Tuesday, October 04, 2011

On the Death of a Visionary

After arriving home this evening from church, I took some time to help my wife straighten up the house and clean out our vacuum cleaner. After vacuuming some of the floor in our house, I sat down to eat, fired up my trusty iPad (upon which I am now typing this), and went to Facebook with the intent of viewing a post that I had been tagged in. No sooner had the screen finished loading when I saw some posts near the top of my newsfeed which implied that Steve Jobs, Apple's eminent leader, founder, and former CEO had passed away. I was a bit startled by the nature of these claims. Because these posts were semi-ambiguous and suspect as to the definiteness of their interpretation, I decided I'd head over to his Wikipedia article to confirm.

I didn't even need to proceed to actual article about him as his death was featured on the front page. Heading back to Facebook, I took some time to gander through my newsfeed at all the posts which had something to say about the death of this soon-to-be-legendary baron of computers and business. In my opinion, he was the greatest business leader of our time in terms of his influence and impact over American culture. For this even, In my mind, I morned his loss.

I have been fan of Apple for some time, longer than many current Apple users. Long before the company started dominating every market into which it did business, during my freshman year of college (2002-2003, to be specific), I told many of my fellow dorm dwellers how I thought Apple's product and design were vastly superior to the typical Windows-based PC. Most of them laughed at me and quickly dismissed my opinion. Personally, I consider Apple's present success (which started to gain noticeable momentum not too long after that time) to be a vindication of my opinions then—opinions which I still hold today. While some of my more computer-savvy friends would still disagree with me, none of them will ever convince me to use a slow, boring, confusing, unintuitive, Windows-based excuse for computer in place of a Mac (unless of course, Steve Jobs' designs and vision are truly incapable of being carried on!).

I bought my first iMac in 2006, my iPod in 2008, and got a new iMac and an iPad both this year. I am also a huge fan of Apple's software and apps, many of which I use on a daily basis in the work of sermon preparation. I have been throughly satisfied with every product I have used. Although I must do so indirectly, I would extend credit to Steve Jobs for much of this. Jobs poured his vision, creativity, and genius into every product of hardware and software that Mac has put out during his time as CEO. When he began his second stint as CEO back in 1997, Apple had been suffering from declining sales and languishing brand power. It mainly appealed to a niche market of diehards who loved Apple for the simple sake that it was Apple. Today, its success as one of the world's most dominant, influential, and popular companies is inseparably linked to Jobs' work as its leader. If anyone were to collect, arrange, and package Steve Jobs' thoughts and ideas on leadership as well as his leadership practices and put them into a book, a great service would be done to many potential readers.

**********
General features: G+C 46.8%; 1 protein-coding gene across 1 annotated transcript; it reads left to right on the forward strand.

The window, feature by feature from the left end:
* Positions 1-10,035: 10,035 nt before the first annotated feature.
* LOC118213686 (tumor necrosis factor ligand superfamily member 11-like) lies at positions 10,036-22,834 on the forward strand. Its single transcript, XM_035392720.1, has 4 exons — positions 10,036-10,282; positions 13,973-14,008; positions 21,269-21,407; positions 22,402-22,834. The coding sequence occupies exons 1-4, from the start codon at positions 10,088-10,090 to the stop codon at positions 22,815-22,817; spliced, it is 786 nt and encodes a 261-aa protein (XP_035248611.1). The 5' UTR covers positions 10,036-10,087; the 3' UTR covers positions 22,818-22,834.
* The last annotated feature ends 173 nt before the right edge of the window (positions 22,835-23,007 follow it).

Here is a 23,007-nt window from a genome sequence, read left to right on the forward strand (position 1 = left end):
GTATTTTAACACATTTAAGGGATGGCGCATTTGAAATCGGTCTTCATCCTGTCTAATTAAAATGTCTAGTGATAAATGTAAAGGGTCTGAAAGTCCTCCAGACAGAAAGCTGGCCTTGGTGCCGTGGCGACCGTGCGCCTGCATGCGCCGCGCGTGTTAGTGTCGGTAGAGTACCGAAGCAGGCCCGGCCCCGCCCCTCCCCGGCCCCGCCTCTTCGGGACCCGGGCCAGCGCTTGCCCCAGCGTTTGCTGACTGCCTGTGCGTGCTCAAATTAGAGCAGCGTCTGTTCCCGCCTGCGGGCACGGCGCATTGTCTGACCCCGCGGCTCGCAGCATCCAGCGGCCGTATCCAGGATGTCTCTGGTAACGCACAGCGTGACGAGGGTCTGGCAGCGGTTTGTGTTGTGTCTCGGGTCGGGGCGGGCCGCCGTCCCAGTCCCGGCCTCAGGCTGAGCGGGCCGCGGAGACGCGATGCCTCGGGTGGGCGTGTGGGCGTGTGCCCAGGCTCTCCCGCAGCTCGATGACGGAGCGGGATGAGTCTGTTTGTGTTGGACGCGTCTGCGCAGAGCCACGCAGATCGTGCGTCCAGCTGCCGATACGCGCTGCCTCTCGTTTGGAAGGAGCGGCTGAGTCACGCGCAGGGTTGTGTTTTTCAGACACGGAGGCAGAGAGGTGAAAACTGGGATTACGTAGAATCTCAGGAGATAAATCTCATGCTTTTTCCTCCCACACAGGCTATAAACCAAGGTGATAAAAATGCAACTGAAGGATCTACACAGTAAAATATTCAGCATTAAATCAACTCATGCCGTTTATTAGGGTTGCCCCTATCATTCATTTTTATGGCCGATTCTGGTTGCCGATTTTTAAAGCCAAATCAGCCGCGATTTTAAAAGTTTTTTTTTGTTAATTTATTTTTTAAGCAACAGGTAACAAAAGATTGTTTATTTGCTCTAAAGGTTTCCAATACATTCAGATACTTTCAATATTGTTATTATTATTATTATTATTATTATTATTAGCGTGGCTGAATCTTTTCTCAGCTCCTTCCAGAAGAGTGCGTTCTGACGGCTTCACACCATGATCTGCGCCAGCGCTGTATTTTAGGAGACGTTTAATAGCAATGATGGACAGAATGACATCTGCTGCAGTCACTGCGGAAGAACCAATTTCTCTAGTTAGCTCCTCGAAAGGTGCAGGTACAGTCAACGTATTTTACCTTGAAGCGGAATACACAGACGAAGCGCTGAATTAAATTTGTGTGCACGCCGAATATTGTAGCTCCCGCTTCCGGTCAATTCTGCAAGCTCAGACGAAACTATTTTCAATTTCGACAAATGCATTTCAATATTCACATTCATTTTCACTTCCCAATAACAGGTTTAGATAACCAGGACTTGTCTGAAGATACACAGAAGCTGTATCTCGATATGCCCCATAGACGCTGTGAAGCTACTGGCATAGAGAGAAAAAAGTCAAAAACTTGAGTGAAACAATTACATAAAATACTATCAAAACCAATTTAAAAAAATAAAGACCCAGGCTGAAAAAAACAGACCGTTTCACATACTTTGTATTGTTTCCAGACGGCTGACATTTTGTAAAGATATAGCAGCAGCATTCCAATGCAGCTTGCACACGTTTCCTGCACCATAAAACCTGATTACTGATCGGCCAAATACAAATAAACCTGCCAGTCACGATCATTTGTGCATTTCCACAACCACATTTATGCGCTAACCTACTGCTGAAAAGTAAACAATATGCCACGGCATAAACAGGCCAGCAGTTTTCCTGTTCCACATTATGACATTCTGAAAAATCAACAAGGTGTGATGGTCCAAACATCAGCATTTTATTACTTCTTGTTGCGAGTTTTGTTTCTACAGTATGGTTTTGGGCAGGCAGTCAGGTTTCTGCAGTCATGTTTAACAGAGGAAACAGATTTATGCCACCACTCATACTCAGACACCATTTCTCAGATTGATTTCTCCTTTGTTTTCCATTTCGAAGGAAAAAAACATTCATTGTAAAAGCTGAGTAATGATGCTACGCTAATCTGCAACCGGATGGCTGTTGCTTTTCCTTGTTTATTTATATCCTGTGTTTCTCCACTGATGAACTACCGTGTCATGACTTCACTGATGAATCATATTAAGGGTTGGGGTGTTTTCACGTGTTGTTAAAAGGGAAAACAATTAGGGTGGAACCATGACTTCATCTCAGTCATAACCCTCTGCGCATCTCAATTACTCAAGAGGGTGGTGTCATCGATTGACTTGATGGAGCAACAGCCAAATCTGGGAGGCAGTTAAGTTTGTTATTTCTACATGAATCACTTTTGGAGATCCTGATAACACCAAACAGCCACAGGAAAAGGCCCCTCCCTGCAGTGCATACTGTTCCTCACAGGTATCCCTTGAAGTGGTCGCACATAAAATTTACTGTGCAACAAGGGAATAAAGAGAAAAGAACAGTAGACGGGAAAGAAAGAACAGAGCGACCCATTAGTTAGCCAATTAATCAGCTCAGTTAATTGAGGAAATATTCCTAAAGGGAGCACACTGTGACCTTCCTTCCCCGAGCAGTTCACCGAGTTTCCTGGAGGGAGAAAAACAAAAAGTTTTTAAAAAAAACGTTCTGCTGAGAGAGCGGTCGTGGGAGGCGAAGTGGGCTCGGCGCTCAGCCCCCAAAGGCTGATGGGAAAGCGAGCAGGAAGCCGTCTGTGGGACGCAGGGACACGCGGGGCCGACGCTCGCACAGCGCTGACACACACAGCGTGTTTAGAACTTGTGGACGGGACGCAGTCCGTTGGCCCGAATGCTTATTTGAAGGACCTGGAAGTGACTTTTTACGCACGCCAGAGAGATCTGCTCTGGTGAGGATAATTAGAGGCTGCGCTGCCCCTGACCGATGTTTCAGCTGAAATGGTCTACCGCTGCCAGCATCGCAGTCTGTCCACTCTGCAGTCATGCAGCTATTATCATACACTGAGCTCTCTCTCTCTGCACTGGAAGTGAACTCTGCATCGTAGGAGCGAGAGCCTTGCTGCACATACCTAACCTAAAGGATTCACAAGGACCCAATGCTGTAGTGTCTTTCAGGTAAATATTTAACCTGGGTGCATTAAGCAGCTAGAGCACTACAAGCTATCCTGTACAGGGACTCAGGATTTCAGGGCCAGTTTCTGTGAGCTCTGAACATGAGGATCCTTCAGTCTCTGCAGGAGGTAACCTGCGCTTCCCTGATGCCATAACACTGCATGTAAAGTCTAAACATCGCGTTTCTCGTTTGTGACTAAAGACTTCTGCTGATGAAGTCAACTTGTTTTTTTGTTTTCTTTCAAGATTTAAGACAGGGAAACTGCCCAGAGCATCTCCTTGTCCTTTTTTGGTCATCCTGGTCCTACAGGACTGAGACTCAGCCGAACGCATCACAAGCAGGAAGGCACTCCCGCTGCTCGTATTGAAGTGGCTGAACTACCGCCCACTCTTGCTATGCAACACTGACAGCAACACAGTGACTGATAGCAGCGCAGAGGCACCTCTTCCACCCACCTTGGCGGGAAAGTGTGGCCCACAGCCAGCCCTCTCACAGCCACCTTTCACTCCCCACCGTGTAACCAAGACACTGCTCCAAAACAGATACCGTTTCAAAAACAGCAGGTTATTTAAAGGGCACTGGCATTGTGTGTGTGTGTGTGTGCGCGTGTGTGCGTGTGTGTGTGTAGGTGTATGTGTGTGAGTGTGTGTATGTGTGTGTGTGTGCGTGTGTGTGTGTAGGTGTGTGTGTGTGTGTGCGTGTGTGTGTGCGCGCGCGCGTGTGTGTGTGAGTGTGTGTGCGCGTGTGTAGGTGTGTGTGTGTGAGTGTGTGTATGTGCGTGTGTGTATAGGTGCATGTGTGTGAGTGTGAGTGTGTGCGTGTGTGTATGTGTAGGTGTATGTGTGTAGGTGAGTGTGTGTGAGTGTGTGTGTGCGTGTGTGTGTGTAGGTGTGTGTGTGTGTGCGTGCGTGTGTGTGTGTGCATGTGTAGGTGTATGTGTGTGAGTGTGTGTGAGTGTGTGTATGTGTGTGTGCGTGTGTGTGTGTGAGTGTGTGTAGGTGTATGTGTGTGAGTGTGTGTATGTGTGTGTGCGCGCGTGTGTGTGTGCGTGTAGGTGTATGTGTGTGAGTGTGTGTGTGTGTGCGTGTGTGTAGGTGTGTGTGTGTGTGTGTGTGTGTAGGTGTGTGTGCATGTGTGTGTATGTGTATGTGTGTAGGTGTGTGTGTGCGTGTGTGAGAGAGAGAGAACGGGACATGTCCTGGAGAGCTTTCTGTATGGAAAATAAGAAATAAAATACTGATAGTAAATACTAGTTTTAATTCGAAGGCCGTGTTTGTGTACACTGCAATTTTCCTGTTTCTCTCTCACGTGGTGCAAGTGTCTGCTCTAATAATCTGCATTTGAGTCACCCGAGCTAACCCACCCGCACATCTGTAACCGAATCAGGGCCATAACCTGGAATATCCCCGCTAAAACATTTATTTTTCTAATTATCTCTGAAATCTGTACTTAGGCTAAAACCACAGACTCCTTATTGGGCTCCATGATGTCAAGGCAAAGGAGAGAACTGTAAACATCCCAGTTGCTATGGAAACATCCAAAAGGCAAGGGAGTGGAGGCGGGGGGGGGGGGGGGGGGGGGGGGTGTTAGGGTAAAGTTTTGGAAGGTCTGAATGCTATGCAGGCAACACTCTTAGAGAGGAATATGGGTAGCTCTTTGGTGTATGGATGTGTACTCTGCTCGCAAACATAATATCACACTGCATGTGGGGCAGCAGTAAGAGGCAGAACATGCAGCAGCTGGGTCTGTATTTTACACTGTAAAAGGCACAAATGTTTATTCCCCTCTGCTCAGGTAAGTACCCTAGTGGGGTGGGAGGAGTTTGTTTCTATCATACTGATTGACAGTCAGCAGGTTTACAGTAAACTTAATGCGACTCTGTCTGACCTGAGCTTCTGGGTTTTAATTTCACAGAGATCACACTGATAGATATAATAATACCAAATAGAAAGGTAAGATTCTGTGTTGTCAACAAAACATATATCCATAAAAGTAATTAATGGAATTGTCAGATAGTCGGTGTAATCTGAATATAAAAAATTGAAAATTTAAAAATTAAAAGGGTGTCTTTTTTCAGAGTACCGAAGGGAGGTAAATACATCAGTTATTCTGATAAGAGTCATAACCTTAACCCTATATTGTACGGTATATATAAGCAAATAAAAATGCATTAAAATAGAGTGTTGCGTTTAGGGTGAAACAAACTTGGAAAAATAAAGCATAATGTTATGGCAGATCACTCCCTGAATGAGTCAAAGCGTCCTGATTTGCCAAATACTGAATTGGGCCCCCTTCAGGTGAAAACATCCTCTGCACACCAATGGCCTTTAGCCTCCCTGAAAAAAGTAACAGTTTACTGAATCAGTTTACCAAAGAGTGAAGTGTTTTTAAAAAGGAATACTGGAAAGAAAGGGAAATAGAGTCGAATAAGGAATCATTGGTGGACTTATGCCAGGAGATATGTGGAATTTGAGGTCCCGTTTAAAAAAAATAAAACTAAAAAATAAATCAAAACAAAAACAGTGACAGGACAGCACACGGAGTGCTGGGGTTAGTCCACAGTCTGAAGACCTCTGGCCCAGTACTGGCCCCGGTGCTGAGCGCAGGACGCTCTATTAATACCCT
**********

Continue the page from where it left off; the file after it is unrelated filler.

Yet in spite of all the positive superlatives I could potentially attribute to Jobs, I must sadly mention how his life and death profoundly remind me of Jesus' words in Matthew 16:26, which says, "For what will it profit a man if he gains the whole world and forfeits his soul? Or what shall a man give in return for his soul?" (ESV) Ad victorem spolias. As great as an impact as Jobs has left on this world, it will all be for naught one day. Jobs' sudden passing is a lesson to all of us both of how brief and how influential a single life has the potential to be. I am inclined to think of my yet unborn son and how one day I will tell him the legend of Steve Jobs. At the same time, I will also emphasize to him the futility of gain and riches in this life if not used for the glory of God and the fulfillment of the Great Commission.

May we all focus on God's kingdom (Matthew 6:33) and run in such a way as to win the prize of the heavenward calling that is found in Jesus Christ (1 Corinthians 9:24; Philippians 3:14). Ad victorem spolias.


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